2.2. Spectral analysis of dissolved crystals

The presence of the carotenoid molecule in the RC can be determined by the absorption spectrum in the region of this pigment-protein complex near 490 nm. To confirm the absence of carotenoid in the RC crystals obtained by lipid mesophase crystallization, we dissolved in meso crystals and in surfo crystals in detergent-containing buffer. For that purpose we used crystals from the same crystallization trials from which we took samples for X-ray structural analysis. Absorption spectra of dissolved pigment-protein complexes were measured and compared (Fig. 4[link]). It can be seen that there is a small absorption band in the region of 490 nm in the spectrum of the in surfo RC, characteristic of a sphero­idene molecule, which is not observed in the spectrum of in meso RC, and which is in agreement with the absence of this molecule in the in meso RCs.

[Figure 4]
Figure 4
Absorption spectra of the Rba. sphaeroides RC solutions obtained by dissolution of in surfo crystals (black curve) and in meso crystals (red curve). The highlighted area corresponds to the carotenoid absorption region.

2.3. Determination of non-native ligands

In an attempt to identify the molecules replacing the native cofactors in their binding pockets we discovered that the observed electron densities could be described well by monoolein molecules. Monoolein is the most commonly used matrix lipid for mesophase crystallization. It is a representative of mono­acyl­glycerols (MAGs).

Apparently, owing to good steric compliance, monoolein molecules are able to penetrate the binding sites of sphero­idene and secondary ubi­quinone in the RC, thus replacing the native cofactors [Figs. 5[link](a) and 5[link](b)].

[Figure 5]
Figure 5
Monoolein molecules fitted into an electron density of interest in the Rba. sphaeroides RC (2.1 Å resolution, 1.6σ). (a) Carotenoid binding site and (b) QB binding site.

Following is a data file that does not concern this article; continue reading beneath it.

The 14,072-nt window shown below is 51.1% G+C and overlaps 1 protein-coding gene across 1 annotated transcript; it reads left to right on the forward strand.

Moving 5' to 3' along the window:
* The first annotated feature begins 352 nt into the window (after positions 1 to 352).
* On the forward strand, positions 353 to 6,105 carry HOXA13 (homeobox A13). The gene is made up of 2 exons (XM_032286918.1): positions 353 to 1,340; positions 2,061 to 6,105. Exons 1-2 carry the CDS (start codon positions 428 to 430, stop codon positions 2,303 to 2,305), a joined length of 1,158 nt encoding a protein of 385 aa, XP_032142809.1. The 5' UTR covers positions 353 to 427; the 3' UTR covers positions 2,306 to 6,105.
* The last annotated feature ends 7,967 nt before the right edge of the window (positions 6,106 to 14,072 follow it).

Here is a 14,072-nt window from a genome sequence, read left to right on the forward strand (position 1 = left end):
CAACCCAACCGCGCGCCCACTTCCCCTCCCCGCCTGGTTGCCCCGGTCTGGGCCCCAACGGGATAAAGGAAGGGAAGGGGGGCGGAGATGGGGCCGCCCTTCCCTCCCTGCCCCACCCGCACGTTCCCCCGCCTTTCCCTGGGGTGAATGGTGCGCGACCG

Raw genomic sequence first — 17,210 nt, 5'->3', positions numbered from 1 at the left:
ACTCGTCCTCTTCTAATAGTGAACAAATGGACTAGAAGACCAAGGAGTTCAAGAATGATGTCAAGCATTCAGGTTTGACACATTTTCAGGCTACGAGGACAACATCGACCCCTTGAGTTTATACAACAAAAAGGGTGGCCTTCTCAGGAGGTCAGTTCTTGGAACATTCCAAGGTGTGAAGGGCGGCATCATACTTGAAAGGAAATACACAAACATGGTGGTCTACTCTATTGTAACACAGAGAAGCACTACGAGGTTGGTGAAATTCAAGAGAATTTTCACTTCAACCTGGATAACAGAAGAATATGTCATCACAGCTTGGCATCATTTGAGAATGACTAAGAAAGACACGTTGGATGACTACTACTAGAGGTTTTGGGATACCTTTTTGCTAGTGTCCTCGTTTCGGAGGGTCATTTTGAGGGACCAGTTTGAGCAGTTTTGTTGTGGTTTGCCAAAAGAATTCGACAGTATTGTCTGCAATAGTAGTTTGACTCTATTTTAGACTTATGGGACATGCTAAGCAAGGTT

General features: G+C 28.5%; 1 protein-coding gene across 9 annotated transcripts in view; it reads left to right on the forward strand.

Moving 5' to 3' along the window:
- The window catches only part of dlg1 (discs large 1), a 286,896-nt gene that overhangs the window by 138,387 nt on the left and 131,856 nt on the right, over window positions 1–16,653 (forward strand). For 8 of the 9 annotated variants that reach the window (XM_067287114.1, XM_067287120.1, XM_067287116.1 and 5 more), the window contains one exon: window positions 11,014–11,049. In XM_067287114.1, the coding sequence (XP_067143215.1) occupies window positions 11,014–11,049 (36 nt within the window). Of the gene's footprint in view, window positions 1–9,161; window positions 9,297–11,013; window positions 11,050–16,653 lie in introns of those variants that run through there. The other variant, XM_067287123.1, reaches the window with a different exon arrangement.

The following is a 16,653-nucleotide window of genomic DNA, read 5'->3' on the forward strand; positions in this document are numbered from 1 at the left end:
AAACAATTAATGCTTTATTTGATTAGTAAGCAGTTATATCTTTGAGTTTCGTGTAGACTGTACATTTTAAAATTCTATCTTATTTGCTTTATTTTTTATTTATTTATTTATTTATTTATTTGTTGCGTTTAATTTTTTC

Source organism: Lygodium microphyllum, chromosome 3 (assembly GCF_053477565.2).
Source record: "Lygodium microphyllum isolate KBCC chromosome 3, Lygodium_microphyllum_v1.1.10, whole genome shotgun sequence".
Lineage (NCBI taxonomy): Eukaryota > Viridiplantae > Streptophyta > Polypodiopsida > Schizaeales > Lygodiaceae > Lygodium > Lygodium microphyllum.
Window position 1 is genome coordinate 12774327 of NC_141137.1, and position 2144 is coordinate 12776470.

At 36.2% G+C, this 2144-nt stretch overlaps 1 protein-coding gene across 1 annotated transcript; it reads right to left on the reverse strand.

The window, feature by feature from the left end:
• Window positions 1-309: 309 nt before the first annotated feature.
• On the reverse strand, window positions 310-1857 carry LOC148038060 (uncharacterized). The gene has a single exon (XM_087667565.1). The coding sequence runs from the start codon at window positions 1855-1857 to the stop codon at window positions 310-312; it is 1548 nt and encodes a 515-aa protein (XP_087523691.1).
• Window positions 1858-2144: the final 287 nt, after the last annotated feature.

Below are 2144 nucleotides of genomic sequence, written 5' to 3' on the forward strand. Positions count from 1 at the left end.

2.4. Co-crystallization with carotenoid and ubiquinone

To solve the problem of non-native ligands, we attempted to increase the concentration of the missing cofactors in order to competitively displace the non-native ligands. It was shown that to increase the occupancy of QB in RC crystals, ubi­quinone could be added to the mother liquor as described in the work by Axelrod et al. (2000[Axelrod, H. L., Abresch, E. C., Paddock, M. L., Okamura, M. Y. & Feher, G. (2000). Proc. Natl Acad. Sci. USA, 97, 1542-1547.]). In these experiments the soaking method proved to be effective in the case of in surfo crystals. Another widespread crystallographic approach is a co-crystallization whereby the substance is added to the crystallization mix during its preparation (Müller, 2017[Müller, I. (2017). Acta Cryst. D73, 79-92.]).

We attempted to both co-crystallize reaction centers in the LSP with the missing cofactors and soak mature in meso crystals in cofactor-containing solution. Co-crystallization and soaking were performed with the addition of sphero­idene and ubi­quinone solutions.